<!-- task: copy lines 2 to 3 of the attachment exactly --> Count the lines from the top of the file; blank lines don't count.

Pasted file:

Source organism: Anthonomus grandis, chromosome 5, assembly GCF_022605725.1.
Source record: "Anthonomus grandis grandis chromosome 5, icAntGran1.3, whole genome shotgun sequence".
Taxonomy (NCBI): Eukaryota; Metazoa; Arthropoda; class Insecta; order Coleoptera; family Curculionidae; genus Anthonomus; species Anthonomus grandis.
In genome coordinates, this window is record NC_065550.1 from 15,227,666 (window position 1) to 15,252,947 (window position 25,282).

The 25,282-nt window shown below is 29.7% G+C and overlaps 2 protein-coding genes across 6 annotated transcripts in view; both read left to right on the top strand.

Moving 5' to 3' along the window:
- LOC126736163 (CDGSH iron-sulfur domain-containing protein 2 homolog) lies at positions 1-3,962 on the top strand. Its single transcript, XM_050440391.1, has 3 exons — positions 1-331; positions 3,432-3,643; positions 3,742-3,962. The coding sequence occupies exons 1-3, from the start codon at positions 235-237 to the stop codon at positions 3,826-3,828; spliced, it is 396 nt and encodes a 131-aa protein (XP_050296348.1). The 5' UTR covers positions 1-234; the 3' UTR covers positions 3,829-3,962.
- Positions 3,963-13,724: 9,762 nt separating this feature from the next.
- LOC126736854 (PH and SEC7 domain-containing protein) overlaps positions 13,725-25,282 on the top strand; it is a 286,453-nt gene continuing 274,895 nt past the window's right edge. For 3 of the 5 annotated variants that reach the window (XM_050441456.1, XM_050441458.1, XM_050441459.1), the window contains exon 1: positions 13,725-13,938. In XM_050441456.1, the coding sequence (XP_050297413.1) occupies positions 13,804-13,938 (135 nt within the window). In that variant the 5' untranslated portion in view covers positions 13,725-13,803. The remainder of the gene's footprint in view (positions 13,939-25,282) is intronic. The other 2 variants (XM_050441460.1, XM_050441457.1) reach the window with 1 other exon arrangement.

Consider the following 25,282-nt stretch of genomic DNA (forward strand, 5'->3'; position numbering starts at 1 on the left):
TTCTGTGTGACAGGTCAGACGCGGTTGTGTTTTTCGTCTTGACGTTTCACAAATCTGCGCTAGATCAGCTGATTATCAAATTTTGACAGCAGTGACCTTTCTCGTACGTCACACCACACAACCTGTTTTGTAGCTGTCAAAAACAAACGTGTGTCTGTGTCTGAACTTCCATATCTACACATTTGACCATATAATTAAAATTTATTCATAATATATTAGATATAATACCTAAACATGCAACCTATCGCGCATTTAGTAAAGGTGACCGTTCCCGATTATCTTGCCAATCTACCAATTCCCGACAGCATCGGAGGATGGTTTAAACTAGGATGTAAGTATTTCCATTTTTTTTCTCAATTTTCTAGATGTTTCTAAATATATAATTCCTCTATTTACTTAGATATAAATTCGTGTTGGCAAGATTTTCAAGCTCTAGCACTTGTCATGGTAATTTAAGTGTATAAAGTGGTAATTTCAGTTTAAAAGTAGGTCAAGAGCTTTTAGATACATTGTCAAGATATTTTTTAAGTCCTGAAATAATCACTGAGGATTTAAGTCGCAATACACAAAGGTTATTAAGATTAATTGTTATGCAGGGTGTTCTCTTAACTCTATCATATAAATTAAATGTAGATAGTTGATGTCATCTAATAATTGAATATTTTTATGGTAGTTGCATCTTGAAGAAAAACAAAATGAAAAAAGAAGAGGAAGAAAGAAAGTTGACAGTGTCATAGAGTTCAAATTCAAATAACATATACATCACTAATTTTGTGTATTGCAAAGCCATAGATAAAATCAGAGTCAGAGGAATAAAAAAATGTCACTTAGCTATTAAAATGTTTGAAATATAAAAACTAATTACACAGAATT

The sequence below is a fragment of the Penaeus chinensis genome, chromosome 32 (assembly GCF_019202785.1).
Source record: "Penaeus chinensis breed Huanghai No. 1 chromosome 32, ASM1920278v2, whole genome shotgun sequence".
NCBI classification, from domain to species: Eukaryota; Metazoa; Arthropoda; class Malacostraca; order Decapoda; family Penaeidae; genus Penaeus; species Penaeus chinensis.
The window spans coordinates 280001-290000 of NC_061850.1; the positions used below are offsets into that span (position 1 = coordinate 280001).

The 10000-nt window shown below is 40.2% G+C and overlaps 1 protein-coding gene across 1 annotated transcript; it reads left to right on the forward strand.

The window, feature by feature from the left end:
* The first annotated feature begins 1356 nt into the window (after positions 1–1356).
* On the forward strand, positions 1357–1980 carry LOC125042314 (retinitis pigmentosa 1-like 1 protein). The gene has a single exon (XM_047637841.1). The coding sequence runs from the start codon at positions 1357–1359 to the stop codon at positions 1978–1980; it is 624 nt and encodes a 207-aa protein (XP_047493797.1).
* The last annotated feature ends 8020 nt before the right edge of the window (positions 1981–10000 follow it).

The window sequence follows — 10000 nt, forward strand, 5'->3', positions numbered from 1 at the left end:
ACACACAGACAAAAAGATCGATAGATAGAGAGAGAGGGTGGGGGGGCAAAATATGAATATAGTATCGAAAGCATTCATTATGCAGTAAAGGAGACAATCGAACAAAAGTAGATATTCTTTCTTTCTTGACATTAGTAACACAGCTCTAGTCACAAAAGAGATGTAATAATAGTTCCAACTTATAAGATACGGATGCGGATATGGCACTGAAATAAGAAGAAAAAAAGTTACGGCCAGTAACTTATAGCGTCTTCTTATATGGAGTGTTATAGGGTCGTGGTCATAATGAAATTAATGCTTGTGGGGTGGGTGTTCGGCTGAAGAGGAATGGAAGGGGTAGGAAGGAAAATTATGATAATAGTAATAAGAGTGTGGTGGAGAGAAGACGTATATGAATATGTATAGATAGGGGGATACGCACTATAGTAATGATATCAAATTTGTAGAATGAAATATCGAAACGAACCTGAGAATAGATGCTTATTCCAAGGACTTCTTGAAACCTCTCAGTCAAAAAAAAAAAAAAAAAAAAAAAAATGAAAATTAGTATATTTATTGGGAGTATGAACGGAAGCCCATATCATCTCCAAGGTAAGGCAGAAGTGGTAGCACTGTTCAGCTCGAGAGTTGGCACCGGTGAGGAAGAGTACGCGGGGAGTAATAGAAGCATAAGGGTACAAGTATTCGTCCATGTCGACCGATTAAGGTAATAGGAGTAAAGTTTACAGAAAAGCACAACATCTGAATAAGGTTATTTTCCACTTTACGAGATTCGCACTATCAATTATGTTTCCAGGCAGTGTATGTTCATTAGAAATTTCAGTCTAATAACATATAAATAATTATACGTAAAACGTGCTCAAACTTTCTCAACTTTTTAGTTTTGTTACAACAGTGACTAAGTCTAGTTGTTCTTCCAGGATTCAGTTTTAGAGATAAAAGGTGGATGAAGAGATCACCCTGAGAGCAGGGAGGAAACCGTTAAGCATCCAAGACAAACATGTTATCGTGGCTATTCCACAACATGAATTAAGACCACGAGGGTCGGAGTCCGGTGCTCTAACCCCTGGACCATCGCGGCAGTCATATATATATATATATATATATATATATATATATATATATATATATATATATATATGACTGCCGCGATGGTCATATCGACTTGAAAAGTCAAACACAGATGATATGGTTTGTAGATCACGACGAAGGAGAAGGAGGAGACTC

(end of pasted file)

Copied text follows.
Source record: "Anthonomus grandis grandis chromosome 5, icAntGran1.3, whole genome shotgun sequence".
Taxonomy (NCBI): Eukaryota; Metazoa; Arthropoda; class Insecta; order Coleoptera; family Curculionidae; genus Anthonomus; species Anthonomus grandis.